Last week was, I thought, President Obama’s best week. The proverbial split-screen of television news had him traveling the Midwest, visiting factories, sleeves rolled up, talking up the beginnings of the economic recovery that is restoring consumer confidence and hopefully, soon, will bring down the unemployment rate. Back in Washington, his political opponents were cast in the role of defenders of the very same people who brought on the economic collapse, and while the GOP leaders said they favored reform, just not this reform, that mantra had become a little too familiar to be believed. When executives from Goldman-Sachs appeared before a Senate panel, looking precisely as guilty and lawyered-up as the tobacco executives did a couple of decades ago, the opposition collapsed and a bipartisan bill appears in the offing.
Then came the oil catastrophe off the coast of Louisiana to remind the President, and the rest of us, of the limits of his powers. Here was a problem that did not need a President or a politician but an engineer. Here was a problem that was immediate, with short term economic as well as long-term environmental consequences, and the normal tools of presidential authority do not serve. As King Canute learned, political authority does not extend to the waves. Yes, there will be plenty of analysis about what went wrong and how to fix it, but the bottom line for Obama is that this mess threatens the most important premise of his political platform, re-establishing the idea that the government can accomplish good things for the American people.
If the oil mess was not humbling enough, along comes Mr. Faisal Shahzad, the evidently and thankfully incompetent bombmaker. He was arrested on board a plane headed out of the country, the result of fine detective work in a very short amount of time, but the President was lucky too that the plane had not taken off. Shahzad paid for his ticket with cash at the last minute, which required the airline to send an alert to U.S. officials. Shahzad had been placed on the government’s "no fly" list more than six hours earlier. Yet, he was allowed to board and the plane was getting ready to depart when officials ordered it back and arrested him. How can someone on a "no fly" list, especially someone just put on that list, with all the attendant publicity of the failed Times Square bombing, be allowed to board? Where was the glitch? Someone needs to be fired. If that plane had taken off and Shahzad was today appearing on web videos from Pakistan, Obama’s poll numbers would be tanking. And properly so.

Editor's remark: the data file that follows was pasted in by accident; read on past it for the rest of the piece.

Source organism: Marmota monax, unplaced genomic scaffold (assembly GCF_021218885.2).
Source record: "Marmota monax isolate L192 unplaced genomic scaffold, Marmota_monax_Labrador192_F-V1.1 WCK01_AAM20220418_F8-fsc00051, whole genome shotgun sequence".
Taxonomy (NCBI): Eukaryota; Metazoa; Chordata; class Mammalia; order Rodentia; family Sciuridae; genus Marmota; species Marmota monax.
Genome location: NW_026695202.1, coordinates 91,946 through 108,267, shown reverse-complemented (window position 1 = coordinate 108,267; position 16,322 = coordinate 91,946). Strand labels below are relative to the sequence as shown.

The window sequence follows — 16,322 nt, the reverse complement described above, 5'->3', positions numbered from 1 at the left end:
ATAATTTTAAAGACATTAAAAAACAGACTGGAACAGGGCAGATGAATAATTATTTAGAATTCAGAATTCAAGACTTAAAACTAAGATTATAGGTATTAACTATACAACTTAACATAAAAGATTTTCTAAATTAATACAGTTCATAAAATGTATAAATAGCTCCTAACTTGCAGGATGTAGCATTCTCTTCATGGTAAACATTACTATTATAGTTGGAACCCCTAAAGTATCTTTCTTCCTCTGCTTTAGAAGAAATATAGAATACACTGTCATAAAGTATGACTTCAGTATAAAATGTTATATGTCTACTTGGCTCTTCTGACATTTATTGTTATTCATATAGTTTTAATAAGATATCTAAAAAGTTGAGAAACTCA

If the oil catastrophe in the Gulf shows the need for more government oversight of safety measures at drilling sites, the near-catastrophe at JFK Airport shows the need to take a long look at the Department of Homeland Security and its procedures. Billions of dollars have been thrown at the agency since 2001, which sometimes produces innovative results and sometimes produces a lack of accountability.
For the President, there is a need to communicate with the American people about the nature of these different problems. His sometimes hyper-enthusiastic fans need to be reminded that there are problems he cannot fix, objectives that no amount of government oversight can achieve, questions for which the government cannot or should not offer an answer. And, he needs to remind his equally hyper-enthusiastic opponents, that there are roles and tasks only the government can perform, some problems that can be solved, some challenges that must be faced whether we expect to succeed or not. They do not really teach Civics in high school anymore, so the President must do so. Otherwise, his presidency could rise and fall with the tides in the Gulf or the preparedness and competence of an airport security official.